The Challenges of Demographic changes

Since its creation, Abuja, the Federal Capital Territory has contended with the vagaries of demographic challenges

Abuja-Central-Business-District-1

Abuja Central Business District

John Chukwu, Engineer, Permanent Secretary, Ministry of the Federal Capital Territory, Abuja, never shies away from admitting the unique challenges faced by administrators of the country’s capital. Going by the privilege of his office which, had he been a functionary in any of the 36 states in the country, could rightly be addressed as the Head of Service, HoS, of the state, Chukwu is placed in the position to assess any FCT minister. For him, Senator Bala Abdulkadir Mohammed success in managing the FCT “is obvious” given the onerous task of administering Abuja.

By Chukwu’s estimation, the challenges facing the FCT are brought about by its pull for many from all parts of the country and beyond, seeking greener pastures or seeking to find where to live quality life. As a result, Abuja is exposed to the vagaries of population explosion brought about by massive influx of people. This brings about the need to plan and provide infrastructure, proper administration and drive business so that its residents can be gainfully employed. There are also peculiar problems also associated with being the FCT. “You are talking of issues that have to do with community, chieftaincy and so on. Then you have issues in the contiguous states. What happens in Kogi or Nasarawa affect us here. Then you have influx of people coming around. People now see the FCT as a safe haven. So you are dealing with increased demographics but with limited resources”, explained Chukwu.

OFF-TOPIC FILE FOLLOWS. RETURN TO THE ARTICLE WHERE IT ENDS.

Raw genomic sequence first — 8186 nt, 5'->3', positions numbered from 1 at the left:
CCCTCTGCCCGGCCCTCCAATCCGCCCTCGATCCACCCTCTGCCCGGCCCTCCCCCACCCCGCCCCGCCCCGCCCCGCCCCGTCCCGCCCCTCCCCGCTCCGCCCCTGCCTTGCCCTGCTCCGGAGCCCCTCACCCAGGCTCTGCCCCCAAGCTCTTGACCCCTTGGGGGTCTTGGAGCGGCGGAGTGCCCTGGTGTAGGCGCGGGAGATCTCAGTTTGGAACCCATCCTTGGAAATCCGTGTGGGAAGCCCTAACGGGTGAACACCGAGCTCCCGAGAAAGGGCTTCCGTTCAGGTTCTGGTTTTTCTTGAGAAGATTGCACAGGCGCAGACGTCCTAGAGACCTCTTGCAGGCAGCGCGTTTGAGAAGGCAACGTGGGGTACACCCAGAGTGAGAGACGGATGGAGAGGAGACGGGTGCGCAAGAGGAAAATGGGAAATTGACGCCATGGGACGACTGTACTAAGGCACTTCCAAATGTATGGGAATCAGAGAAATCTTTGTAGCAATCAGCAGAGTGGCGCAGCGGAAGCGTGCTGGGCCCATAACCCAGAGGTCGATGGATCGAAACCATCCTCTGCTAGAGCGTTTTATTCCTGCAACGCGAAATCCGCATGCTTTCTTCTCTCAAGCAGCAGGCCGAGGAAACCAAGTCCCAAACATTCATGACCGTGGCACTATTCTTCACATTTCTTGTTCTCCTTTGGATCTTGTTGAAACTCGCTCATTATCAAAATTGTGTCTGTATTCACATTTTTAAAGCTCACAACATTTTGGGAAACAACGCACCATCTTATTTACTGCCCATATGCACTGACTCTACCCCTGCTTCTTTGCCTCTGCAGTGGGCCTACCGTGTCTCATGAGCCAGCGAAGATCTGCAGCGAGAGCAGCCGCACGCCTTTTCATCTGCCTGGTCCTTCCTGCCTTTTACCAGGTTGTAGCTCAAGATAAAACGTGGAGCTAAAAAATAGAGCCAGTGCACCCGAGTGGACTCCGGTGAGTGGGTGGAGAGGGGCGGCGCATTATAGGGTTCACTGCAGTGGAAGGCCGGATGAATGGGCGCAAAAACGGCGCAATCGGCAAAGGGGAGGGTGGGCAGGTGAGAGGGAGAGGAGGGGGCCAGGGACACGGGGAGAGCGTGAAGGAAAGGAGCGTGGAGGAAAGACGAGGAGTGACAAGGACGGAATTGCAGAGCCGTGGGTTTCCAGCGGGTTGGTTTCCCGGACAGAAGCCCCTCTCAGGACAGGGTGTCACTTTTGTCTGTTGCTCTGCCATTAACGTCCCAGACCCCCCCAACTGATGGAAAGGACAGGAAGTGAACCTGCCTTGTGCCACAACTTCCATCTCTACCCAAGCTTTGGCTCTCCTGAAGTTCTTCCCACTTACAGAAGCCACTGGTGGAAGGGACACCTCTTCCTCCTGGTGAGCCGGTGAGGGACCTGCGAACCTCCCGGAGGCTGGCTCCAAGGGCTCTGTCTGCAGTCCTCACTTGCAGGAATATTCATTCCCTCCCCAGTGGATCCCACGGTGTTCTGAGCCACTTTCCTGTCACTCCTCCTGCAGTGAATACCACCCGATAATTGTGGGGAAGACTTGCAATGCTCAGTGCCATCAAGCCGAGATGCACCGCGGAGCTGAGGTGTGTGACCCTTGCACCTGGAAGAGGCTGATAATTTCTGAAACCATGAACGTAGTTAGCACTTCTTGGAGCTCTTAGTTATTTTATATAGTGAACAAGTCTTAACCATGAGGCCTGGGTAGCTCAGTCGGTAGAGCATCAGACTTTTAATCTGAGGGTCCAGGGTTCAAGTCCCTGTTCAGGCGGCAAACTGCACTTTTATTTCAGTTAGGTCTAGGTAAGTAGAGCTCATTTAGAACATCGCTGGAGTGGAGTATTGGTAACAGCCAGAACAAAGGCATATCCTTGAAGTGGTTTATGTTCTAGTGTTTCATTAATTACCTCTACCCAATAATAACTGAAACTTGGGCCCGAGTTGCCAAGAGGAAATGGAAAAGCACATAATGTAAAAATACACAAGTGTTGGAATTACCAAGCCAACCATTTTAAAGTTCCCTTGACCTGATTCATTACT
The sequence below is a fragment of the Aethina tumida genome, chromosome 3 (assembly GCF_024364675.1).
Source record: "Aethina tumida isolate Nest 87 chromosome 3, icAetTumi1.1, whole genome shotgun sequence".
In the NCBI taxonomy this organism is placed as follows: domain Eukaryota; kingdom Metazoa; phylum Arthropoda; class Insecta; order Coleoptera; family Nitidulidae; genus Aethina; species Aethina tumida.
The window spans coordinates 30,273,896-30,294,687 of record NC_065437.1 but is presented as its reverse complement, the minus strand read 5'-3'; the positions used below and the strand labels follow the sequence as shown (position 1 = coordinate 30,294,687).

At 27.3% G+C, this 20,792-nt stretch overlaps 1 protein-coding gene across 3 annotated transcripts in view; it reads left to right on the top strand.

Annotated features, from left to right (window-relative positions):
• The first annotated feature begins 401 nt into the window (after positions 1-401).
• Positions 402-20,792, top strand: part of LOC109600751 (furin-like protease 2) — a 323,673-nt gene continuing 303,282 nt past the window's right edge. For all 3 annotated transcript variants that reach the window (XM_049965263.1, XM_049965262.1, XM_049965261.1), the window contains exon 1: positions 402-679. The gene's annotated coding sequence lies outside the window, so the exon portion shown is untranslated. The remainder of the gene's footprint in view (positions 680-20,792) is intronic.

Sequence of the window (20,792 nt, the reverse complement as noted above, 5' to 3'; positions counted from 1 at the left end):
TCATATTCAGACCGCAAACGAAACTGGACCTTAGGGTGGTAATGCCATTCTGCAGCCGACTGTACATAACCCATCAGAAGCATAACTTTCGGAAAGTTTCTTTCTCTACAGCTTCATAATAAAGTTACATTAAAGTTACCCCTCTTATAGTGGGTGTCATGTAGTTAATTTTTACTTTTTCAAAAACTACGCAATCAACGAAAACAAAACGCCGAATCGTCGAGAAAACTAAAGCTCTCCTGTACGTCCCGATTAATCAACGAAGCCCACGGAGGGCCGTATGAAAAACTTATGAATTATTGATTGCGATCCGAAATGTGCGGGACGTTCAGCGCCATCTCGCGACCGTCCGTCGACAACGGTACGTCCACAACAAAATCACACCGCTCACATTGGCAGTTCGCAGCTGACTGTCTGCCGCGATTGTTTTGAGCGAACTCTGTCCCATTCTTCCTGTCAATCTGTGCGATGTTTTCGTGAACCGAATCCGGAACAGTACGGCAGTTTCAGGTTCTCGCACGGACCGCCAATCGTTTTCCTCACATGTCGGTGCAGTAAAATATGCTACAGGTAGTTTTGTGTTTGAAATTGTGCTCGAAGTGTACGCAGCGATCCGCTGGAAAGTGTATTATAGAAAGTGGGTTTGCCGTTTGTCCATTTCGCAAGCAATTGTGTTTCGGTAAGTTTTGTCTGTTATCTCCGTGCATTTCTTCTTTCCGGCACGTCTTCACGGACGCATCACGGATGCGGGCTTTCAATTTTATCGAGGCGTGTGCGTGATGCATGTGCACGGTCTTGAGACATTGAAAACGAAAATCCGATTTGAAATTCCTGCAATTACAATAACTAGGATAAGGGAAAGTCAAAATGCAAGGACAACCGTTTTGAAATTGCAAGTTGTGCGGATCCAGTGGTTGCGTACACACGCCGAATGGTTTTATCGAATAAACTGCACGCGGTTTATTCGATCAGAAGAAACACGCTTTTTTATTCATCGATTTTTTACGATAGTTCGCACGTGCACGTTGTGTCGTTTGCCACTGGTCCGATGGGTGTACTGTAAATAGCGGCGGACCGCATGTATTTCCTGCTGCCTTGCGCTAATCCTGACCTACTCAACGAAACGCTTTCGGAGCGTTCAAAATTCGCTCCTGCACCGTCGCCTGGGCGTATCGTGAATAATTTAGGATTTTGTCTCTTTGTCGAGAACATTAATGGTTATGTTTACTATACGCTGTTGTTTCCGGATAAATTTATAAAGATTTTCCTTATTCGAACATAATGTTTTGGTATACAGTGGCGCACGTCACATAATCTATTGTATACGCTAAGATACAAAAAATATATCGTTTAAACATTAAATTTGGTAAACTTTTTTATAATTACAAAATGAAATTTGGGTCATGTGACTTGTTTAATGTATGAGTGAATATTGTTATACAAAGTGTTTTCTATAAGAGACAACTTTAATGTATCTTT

Abuja-is-exposed-to-the-vagaries-of-population-explosion-brought-about-by-massive-influx-of-people---TRAFFIC-GRIDLOCK-CAUSED-BY-SECURITY-CHECKPOINT-AT-THE-NYANYA

Traffic gridlock at the Nyanya-Karu axis of Kefffi-Abuja Road, Kugbo

His summation becomes more apt going by some demographic estimates and figures. For instance, the Abuja Municipal Area Council, AMAC, one out of six other area councils, has a population exactly like Bayelsa and Jigawa, respectively, both states in the country. According to Kabir Usman, Secretary of Education, FCT, it is clear that almost 60 per cent of people who come into Abuja for one business or the other don’t return to their previous destination, seeking, instead to make Abuja their home. According to Urban and Regional Planning Unit of the federal capital, population growth in the FCT is slated at 3.4/5 every year.

Explaining the implication of this population growth in the FCT, Chukwu said that Abuja has to run optimally, perhaps better than any state in the country. “The FCT is not like other MDAs. It is like a state. We have 28,000 staff in all gamut running a state. You are talking of roads, health, education, and so on”, he said. Going by the Abuja Master plan, the FCT development should be in phase three by 2011. The plan was to have finished all the phases meant to accommodate just 3.1 million people. Under Senator Mohammed, these whole estimates can only mean that there is need to leapfrog development projections in the FCT and work towards providing meaningful infrastructure and quality services to make living standards good for its residents. A clear demonstration of this vision is the nearly completed Umaru Yar’Adua Expressway. Formerly known as Airport Expressway and whose contract for reconstruction was awarded by late President Yar’Adua, Mohammed threw himself into making the project a reality. From its initial four-lane carriageway, the expressway has since metamorphosed into a 10-lane modern highway, with the full complement of streetlights, emergency service units, pedestrian bridge for crossing and landmark monuments that could rival its peers in world leading cities. Aside from the beauty it has since brought into the FCT, the trunk road has since eased traffic on the ever busy highway making commuting easier for residents. But with more people living in Abuja, strain is put on other spheres of life like in education, health, waste management and so on. Challenges in these areas have not been child’s play. Explaining the Herculean task of taming the odds, Shola Salami Abdulrahman, Acting Director, Urban and Regional Planning, FCT, has this to say: “We are having sleepless nights to meet up with the expectations because the rate of influx of people”.

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